Originally Posted by cpaharley2008
For some reason I'm thinking the anti-sway does not activate the brakes in a conventional manner in that the brake lights are not activated and neither are the trailer brakes, but instead one or more wheel brakes are activated to stop wheel spin which can lead to the vehicle swaying. One time I can around a curve and I lost traction, the dash lite up with symbols and the car came out of the spin straight.
Yes, this is how modern stability control works, except that brakes are not just applied to stop wheel spin, they are applied to apply rotational torque in the needed direction (for instance, apply right-side brake to keep vehicle from spinning to the left) and they can choose between front and rear wheel for best effect (e.g. use front brake if oversteering, rear brake if understeering).
In the descriptions that I have seen the "trailer sway control" is just an adjustment of the behaviour of the programming of this now-standard vehicle feature. It is activated by an indication that a trailer is attached, which can be provided by the integrated trailer brake controller - all modern brake controllers test the connection to the trailer so they "know" whether or not one is connected. It's not a big deal to include in the tug, but it would certainly be beneficial for towing.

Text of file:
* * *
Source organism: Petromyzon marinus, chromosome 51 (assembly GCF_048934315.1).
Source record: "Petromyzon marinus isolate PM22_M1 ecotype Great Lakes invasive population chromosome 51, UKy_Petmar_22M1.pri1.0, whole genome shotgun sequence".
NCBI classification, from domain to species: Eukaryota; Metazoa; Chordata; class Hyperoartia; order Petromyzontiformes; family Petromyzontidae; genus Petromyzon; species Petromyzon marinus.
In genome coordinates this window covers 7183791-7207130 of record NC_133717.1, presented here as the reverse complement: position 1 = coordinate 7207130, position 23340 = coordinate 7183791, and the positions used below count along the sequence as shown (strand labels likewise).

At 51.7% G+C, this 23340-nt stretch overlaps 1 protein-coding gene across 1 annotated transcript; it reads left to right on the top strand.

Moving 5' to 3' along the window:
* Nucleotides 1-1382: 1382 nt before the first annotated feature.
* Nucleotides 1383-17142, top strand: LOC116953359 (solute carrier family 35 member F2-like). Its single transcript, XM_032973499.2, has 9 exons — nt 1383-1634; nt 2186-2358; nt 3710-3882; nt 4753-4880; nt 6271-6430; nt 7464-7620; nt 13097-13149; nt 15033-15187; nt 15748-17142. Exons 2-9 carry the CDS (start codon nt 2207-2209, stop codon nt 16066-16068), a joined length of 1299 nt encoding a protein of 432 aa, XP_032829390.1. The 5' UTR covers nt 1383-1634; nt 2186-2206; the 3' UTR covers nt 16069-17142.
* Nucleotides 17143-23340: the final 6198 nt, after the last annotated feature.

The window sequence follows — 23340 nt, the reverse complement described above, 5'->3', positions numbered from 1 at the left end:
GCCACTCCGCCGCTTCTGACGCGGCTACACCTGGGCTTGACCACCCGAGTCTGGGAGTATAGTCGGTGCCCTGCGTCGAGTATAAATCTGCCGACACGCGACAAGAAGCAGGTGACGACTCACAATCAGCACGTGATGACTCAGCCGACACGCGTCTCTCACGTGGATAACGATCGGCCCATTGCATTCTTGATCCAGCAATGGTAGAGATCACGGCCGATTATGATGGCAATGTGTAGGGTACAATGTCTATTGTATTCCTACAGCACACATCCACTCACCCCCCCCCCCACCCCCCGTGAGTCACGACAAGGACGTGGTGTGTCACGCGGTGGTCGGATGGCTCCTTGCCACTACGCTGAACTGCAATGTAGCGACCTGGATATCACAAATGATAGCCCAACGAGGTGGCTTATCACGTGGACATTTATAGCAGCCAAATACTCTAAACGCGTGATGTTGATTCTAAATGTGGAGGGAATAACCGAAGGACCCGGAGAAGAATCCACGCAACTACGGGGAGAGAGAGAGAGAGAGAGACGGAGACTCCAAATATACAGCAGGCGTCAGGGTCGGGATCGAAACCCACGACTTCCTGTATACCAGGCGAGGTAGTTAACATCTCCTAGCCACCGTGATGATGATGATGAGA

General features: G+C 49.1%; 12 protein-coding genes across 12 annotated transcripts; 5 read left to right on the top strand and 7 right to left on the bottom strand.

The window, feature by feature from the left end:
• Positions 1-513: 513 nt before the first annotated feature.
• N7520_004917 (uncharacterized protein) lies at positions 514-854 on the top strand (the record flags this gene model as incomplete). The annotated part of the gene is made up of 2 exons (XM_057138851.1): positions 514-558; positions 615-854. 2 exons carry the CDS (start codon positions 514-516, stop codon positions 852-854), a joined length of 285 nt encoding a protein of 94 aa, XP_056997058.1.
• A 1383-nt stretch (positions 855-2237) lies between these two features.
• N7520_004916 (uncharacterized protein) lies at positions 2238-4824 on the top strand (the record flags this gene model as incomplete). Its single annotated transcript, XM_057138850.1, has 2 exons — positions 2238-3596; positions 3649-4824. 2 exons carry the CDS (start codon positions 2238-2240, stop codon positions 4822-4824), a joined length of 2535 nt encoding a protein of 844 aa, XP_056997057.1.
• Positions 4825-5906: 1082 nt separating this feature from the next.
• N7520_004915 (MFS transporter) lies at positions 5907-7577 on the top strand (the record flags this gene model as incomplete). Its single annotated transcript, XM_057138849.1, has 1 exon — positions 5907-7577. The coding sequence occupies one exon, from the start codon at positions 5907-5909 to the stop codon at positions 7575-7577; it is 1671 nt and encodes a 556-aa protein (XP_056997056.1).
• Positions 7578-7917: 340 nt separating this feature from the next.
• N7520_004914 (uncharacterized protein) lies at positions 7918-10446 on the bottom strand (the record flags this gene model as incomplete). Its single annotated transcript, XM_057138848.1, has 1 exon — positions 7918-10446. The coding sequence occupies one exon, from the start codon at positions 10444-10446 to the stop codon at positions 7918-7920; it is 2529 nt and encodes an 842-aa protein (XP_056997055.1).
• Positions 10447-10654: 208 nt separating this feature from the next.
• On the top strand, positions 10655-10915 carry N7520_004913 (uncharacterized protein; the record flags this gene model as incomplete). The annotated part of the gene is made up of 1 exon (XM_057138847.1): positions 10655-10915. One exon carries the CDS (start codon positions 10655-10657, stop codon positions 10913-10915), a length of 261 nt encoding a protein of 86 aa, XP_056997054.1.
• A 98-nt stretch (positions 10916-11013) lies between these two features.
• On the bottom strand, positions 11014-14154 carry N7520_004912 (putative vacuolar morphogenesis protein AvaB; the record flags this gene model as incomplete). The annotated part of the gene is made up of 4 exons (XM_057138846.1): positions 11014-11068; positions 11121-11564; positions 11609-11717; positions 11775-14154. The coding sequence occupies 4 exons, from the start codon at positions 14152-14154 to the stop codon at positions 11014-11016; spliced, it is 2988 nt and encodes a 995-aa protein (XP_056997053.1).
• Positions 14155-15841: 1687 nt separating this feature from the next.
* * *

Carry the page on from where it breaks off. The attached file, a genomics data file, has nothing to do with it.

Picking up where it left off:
There are aftermarket systems from AL-KO (for Euro-style mechanical trailer brakes) and from Dexter Axle (Dexter Sway Control
for North American style electric trailer brakes) which sit on the trailer and detect sway, then apply the trailer brakes when sway is detected. I didn't know if any of the systems in tow vehicles do this, until the article linked above. Also, the Dexter system applies the trailer brakes on only the desired side, which is fundamentally more effectively, and impossible for anything in the tow vehicle to do (because there is only a single brake control circuit from tug to trailer).